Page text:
Lombok is only a short 18-minute flight away from neighboring island Bali, but it couldn’t be more different. If you’re tired of Bali’s traffic jams, huge hotel complexes and crowds of other tourists everywhere, take some time out in Lombok. I’ve come to love the island, especially in low season, so I thought I’d share my top five things to do in Lombok with you guys.
I would recommend being based out of the south part of the island, as Senggigi isn’t that great in my eyes. The Kuta area is the most developed part of the south coast, with a growing number of accommodation, restaurants and bars. But don’t worry, it doesn’t share any similarities with Bali’s Kuta other than the name. You won’t see anyone raging around wearing Bintang tank tops high on Magic Mushrooms in this Kuta, at least I haven’t yet. Read more about the paradise that is south Lombok here.
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1. Explore on two wheels
My favorite thing to do is to just drive around the south part of the island on a scooter and see where I end up. By doing this we found many places we hadn’t heard of and wouldn’t have experienced otherwise. Like a “secret” beach we had all to ourselves, with only a small path leading to it through the bush. South Lombok is the perfect place to do so, as the traffic is not as crazy as on many of the other islands. Most roads are narrow but quite good, though some parts are very steep. If you’re not super confident on the scooter be sure to get back to your area before the sun is gone, as there aren’t many streetlights in the jungle. Scooter hire is usually 50k a day.
If you’d like to explore Bali and Lombok but don’t want to plan it all yourself, check out one of these amazing tours!
2. Go beach-hopping
With an abundance of beautiful coves and bays, Lombok is a haven for beach lovers. Pick and choose which one you like best, as they are all lined up along the south coast. When we first came to the island, we easily saw five beaches the first day to see which ones we wanted to go back to and spend a little more time at. I wrote about my favorite beaches Tanjung Aan and Mawun in the previous post. A different and more remote beach called Tangsi “Pink” Beach, can be found southeast on the island. The sand is made out of coral, which gives it the famous pink color. You should probably hire a driver if you want to see it, as the drive out on old roads is quite difficult.
Related post: hotels and restaurants in south Lombok!
The beauty of Lombok isn’t just in the coastline, go inland and you’ll find a lot of gems and even fewer tourists. Guided trekking tours to Mount Rinjani is sold by every tour operator at Lombok and the Gili Islands. At 3.726 m, Rinjani is the second highest Volcano in Indonesia, so this trek isn’t for the faint of heart. There are different packages to choose from, depending on your physical and mental strength. The 3 days 2 nights package costing around 1 million rupiah/80$/600kr.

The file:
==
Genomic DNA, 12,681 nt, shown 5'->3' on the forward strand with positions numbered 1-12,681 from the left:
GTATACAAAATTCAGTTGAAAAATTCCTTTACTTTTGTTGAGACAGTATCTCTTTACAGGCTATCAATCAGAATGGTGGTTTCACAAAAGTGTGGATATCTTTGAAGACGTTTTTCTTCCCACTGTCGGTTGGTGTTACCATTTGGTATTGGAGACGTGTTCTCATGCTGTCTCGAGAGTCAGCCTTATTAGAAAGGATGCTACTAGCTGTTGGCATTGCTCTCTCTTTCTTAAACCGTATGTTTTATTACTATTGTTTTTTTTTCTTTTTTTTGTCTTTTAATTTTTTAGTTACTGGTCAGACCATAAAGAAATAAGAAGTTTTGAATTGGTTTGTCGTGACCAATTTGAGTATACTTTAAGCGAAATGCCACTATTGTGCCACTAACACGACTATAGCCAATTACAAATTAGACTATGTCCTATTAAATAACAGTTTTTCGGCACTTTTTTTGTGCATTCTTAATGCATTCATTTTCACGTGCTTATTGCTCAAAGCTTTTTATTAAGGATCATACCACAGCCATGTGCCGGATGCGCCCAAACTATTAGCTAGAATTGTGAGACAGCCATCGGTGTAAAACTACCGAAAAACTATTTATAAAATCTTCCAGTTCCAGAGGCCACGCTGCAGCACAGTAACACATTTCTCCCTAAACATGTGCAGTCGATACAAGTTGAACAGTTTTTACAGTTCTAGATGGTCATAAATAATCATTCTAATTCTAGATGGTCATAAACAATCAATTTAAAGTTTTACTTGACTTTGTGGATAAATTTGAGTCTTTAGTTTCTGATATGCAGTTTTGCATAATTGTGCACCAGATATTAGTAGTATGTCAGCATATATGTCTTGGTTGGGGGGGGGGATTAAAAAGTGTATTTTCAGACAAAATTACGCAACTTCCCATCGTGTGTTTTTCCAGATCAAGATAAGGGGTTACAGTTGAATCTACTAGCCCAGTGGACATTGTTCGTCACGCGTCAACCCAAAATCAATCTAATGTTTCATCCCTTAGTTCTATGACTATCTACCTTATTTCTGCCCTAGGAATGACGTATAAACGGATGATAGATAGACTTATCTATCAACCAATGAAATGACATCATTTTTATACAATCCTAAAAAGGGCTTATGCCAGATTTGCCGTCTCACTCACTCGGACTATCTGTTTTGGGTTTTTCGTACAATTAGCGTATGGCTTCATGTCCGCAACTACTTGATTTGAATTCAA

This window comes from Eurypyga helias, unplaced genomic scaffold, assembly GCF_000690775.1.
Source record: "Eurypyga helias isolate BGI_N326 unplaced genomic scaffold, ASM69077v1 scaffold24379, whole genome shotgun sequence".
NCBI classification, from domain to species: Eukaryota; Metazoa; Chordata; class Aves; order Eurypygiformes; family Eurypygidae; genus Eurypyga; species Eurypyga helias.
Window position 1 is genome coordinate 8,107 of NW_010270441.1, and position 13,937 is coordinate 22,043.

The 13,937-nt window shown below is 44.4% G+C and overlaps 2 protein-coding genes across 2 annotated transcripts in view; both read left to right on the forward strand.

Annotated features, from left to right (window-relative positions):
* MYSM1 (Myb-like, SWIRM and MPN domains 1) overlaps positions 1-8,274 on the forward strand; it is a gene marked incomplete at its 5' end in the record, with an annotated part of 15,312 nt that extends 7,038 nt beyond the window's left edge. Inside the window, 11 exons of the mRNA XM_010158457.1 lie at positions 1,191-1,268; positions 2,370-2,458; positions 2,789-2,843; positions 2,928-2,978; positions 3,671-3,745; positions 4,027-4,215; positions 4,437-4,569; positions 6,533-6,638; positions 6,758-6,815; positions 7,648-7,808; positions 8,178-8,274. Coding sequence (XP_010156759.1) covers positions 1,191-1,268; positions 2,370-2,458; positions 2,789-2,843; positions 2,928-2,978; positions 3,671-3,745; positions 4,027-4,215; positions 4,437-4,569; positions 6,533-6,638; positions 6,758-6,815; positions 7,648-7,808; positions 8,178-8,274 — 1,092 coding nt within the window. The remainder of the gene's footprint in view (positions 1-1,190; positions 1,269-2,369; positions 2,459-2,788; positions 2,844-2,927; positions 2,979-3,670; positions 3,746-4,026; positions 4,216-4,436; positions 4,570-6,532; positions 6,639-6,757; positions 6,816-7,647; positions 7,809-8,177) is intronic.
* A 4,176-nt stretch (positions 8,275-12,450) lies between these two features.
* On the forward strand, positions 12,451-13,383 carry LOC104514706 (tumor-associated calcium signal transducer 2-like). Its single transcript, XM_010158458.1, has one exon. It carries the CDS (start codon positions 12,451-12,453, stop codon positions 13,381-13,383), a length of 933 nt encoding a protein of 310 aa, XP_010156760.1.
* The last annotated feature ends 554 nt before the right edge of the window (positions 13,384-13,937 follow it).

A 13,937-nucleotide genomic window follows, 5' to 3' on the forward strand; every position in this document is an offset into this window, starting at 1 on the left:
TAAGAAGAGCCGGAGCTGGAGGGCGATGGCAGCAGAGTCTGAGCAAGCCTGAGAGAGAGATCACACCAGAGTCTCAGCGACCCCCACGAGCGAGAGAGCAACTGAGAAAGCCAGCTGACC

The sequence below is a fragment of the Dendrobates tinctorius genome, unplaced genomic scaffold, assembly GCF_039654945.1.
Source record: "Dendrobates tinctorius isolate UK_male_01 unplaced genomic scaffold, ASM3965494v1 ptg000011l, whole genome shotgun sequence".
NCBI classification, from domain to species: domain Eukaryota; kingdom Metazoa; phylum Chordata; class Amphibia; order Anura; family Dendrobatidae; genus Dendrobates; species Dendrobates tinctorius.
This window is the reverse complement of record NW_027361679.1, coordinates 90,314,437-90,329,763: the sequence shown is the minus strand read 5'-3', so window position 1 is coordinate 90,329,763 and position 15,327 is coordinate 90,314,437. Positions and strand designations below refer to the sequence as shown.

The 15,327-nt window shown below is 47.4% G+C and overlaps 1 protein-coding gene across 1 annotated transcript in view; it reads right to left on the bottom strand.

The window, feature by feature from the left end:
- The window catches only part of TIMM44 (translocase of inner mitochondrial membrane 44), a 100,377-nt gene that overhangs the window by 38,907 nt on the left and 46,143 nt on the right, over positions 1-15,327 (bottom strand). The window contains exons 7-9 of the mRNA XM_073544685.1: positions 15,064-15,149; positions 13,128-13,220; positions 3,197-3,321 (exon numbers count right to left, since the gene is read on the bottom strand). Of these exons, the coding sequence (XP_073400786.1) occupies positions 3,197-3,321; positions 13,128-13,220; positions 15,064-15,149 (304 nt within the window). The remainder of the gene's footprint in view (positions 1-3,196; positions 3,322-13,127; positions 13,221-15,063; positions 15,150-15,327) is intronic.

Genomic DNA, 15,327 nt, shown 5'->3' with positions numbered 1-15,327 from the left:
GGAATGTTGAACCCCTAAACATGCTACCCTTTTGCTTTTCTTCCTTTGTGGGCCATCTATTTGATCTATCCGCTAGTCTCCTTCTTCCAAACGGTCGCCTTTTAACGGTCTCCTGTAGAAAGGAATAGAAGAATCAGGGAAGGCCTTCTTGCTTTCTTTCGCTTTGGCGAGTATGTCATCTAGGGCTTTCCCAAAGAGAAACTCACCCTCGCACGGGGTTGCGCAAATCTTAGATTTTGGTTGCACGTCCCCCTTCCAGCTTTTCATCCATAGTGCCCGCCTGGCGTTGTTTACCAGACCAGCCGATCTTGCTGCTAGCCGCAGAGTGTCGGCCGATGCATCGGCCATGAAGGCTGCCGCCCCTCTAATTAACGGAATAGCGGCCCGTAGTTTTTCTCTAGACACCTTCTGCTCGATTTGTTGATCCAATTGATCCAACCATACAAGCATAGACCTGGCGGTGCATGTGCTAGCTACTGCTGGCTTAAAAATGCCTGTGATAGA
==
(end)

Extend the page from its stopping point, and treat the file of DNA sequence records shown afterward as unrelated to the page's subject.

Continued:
For a less strenuous activity in the same area north on the island, explore the Senaru Waterfalls. You’ll have to pay an entrance fee, but you shouldn’t feel obliged to hire a guide if you don’t want to. Even though I’m not a fan, I have to admit that both of these places are more easily reached from Sengiggi than the Kuta area. South of Mount Rinjani there’s also a couple of waterfalls worth checking out, called Benang Stokel and Benang Kelambu.
4. Learn to surf
With lots of waves to choose from, Lombok is a great place for surfers at every level. Rent a soft board and hire a local teacher at Selong Belanak beach, join a surf camp in Grupuk which is home to five different spots or if your skills are more towards expert level check out Mawi, Are Guling and Desert Point. All of the spots except Desert Point is easily reached from Kuta Beach on a scooter in less than 30 minutes.
5. Experience local life
The best way to learn about a new place is to engage in conversation with the locals. They will often proudly tell you about their people, culture and sometimes places the guidebooks leave out. The Sasak people which make up 85% of Lombok’s population is no different, they are warm and welcoming even if you can’t always understand each other. They are known for their spicy food, beautiful handicrafts, music, colorful weddings and the “Lumbung” style houses.
To get a closer look at the culture visit the traditional weaving village in Sade, where you pay an entrance fee that is “up to you”. There’s a lot of tourists here at all times, but it’s still fun to see how most of the Sasak people lived back in the day. Don’t feel pressured to buy anything if you don’t want to, just smile, shake your head and repeatedly say no. Rambitan is the other traditional village in the area, which I’ve heard feels a bit more authentic and less touristy than Sade. A little further north there is yet another village you can visit called Sukarara.
Some of the beautiful “Songket” fabrics I bought from the weaving village.
What to wear in Lombok
One of the questions I get asked most about Lombok is “what should I wear?”. Although Lombok is a predominantly Muslim island, the dress code isn’t as strict as in many other Muslim countries. You can wear whatever you’d normally wear on a beach holiday, especially in the south. But I always cover up with a maxi dress or a long kimono if I go into one of the bigger cities.
Below I have listed some items similar to ones that are always with me when I travel to Lombok and Bali. Remember to also bring some appropriate hiking gear if you want to explore the jungle or trek Mount Rinjani.